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Neiman Marcus Pulls Out of Hudson Yards and Closes 20 Other Stores

Bankrupt Neiman Marcus has finally decided which stores to keep and which ones to shed.

In a bankruptcy court filing this week, the luxury department store retailer said it is keeping 44 locations, and closing the Hudson Yards Manhattan flagship along with 20 other  stores.

Though the glittering westside luxury temple opened its doors in March last year to great fanfare, the jewel in Neiman’s crown has long been dogged by whispers questioning whether it could possibly turn a profit. The site was barely opened a year before it had to shut down as the coronavirus outbreak ripped through New York. And in recent weeks there have been rumblings in Manhattan’s real estate circles that landlord Related Cos. was courting new tenants, especially office-based prospects, to take over the multi-floor space. Though Hudson Yards hasn’t yet fully reopened, some retail tenants have begun to offer curbside pickup.

Earlier this month, A&G Real Estate Partners began marketing four of the luxury chain’s leases, including a California location in Walnut Creek, a Florida store in the pricey Palm Beach enclave, and a store in the Seattle suburb of Bellevue, Wash. While these three are part of the 21 leaves Neiman is rejecting, it’s keeping a store in D.C.’s posh Mazza Gallerie mall, which A&G had been shopping around.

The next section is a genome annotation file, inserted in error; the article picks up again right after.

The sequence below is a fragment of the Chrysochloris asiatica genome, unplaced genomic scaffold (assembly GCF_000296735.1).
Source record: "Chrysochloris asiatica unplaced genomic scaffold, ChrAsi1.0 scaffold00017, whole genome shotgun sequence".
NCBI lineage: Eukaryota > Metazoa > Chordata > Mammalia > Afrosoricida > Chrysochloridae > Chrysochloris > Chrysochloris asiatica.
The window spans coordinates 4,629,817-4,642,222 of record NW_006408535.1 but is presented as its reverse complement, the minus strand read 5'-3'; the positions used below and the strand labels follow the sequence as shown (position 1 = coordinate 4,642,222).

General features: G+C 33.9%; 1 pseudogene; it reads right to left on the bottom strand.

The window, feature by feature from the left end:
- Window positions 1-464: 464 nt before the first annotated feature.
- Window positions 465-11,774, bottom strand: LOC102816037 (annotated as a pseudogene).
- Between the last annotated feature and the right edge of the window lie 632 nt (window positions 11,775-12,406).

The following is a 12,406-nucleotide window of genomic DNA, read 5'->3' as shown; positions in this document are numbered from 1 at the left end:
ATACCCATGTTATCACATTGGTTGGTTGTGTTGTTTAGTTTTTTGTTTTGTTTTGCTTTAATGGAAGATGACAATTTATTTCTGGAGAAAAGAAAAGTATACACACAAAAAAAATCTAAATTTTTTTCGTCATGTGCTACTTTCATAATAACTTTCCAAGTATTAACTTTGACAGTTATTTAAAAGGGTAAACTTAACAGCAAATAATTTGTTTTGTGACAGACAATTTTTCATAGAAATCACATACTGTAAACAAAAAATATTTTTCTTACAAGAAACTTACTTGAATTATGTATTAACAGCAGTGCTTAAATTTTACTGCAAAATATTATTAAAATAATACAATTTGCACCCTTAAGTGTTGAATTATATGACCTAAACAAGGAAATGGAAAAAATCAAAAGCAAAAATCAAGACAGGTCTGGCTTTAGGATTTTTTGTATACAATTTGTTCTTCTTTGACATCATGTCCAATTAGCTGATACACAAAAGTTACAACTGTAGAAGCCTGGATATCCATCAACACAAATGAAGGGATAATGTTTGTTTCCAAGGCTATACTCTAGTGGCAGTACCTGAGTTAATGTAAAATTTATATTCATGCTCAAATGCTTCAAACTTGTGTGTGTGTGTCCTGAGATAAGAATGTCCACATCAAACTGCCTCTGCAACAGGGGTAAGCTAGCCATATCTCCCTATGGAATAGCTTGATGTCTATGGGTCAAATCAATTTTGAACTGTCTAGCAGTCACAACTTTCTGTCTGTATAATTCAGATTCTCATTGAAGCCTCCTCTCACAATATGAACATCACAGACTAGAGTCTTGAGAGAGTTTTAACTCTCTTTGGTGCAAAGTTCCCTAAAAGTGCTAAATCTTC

Neiman filed its Chapter 11 petition for bankruptcy court protection on May 7. In addition to the 44 Neiman locations the company will keep open, the luxury retailer is also keeping Bergdorf Goodman intact. Neiman operates its main store, known as the women’s store, at 754 Fifth Ave. in Manhattan and the one across the street, the men’s store, at 745 Fifth Ave.

Neiman is trying to wrap things up in bankruptcy court so it can exit Chapter 11 proceedings in September. The company earlier this year stepped away from the Last Call off-price business.

One potential snag: the transfer of its German luxury website in back 2018 to a separate entity out of the reach of creditors and not part of the bankruptcy. Unsecured creditors, who are on the lower rungs of the totem pole in terms of who gets paid first, have questioned the transfer and are seeking to recover monetary damages to help satisfy their claims against the retailer. The parties need to resolve this conflict soon because Neiman’s disclosure statement on its plan of reorganization needs to be approved before the restructuring plan can be confirmed, and a hearing is set for next week. And both components are needed before Neiman can exit bankruptcy proceedings.